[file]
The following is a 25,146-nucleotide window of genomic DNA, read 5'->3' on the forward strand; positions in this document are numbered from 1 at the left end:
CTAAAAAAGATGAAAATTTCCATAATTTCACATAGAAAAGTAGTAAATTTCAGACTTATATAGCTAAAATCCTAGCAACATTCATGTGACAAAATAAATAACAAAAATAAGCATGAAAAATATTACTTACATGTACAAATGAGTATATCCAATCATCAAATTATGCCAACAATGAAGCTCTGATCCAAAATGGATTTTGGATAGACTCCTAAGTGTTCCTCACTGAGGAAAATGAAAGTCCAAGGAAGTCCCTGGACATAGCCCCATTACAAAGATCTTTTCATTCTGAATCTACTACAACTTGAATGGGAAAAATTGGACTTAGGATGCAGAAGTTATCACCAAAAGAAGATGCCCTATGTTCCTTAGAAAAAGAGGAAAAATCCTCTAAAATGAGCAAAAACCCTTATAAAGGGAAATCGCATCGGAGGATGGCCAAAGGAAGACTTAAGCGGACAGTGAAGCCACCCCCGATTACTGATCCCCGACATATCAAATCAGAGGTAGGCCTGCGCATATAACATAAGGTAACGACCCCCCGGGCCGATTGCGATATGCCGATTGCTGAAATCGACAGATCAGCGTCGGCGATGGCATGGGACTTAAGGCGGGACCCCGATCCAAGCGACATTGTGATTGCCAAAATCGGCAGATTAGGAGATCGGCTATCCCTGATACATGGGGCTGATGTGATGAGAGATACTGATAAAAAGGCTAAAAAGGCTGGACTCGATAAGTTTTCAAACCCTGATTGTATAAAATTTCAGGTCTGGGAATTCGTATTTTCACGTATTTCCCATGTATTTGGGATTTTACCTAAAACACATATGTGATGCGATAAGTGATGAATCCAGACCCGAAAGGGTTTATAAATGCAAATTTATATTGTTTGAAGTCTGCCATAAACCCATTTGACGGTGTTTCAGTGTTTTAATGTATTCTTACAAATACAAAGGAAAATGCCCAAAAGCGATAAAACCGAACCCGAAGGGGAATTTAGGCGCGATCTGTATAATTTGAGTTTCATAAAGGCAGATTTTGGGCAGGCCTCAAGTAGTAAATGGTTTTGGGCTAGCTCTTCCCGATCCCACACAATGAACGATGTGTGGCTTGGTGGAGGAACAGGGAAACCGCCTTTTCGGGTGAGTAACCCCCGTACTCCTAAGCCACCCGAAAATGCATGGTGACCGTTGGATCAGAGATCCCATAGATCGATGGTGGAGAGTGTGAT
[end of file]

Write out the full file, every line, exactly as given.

The following is a 25,146-nucleotide window of genomic DNA, read 5'->3' on the forward strand; positions in this document are numbered from 1 at the left end:
CTAAAAAAGATGAAAATTTCCATAATTTCACATAGAAAAGTAGTAAATTTCAGACTTATATAGCTAAAATCCTAGCAACATTCATGTGACAAAATAAATAACAAAAATAAGCATGAAAAATATTACTTACATGTACAAATGAGTATATCCAATCATCAAATTATGCCAACAATGAAGCTCTGATCCAAAATGGATTTTGGATAGACTCCTAAGTGTTCCTCACTGAGGAAAATGAAAGTCCAAGGAAGTCCCTGGACATAGCCCCATTACAAAGATCTTTTCATTCTGAATCTACTACAACTTGAATGGGAAAAATTGGACTTAGGATGCAGAAGTTATCACCAAAAGAAGATGCCCTATGTTCCTTAGAAAAAGAGGAAAAATCCTCTAAAATGAGCAAAAACCCTTATAAAGGGAAATCGCATCGGAGGATGGCCAAAGGAAGACTTAAGCGGACAGTGAAGCCACCCCCGATTACTGATCCCCGACATATCAAATCAGAGGTAGGCCTGCGCATATAACATAAGGTAACGACCCCCCGGGCCGATTGCGATATGCCGATTGCTGAAATCGACAGATCAGCGTCGGCGATGGCATGGGACTTAAGGCGGGACCCCGATCCAAGCGACATTGTGATTGCCAAAATCGGCAGATTAGGAGATCGGCTATCCCTGATACATGGGGCTGATGTGATGAGAGATACTGATAAAAAGGCTAAAAAGGCTGGACTCGATAAGTTTTCAAACCCTGATTGTATAAAATTTCAGGTCTGGGAATTCGTATTTTCACGTATTTCCCATGTATTTGGGATTTTACCTAAAACACATATGTGATGCGATAAGTGATGAATCCAGACCCGAAAGGGTTTATAAATGCAAATTTATATTGTTTGAAGTCTGCCATAAACCCATTTGACGGTGTTTCAGTGTTTTAATGTATTCTTACAAATACAAAGGAAAATGCCCAAAAGCGATAAAACCGAACCCGAAGGGGAATTTAGGCGCGATCTGTATAATTTGAGTTTCATAAAGGCAGATTTTGGGCAGGCCTCAAGTAGTAAATGGTTTTGGGCTAGCTCTTCCCGATCCCACACAATGAACGATGTGTGGCTTGGTGGAGGAACAGGGAAACCGCCTTTTCGGGTGAGTAACCCCCGTACTCCTAAGCCACCCGAAAATGCATGGTGACCGTTGGATCAGAGATCCCATAGATCGATGGTGGAGAGTGTGAT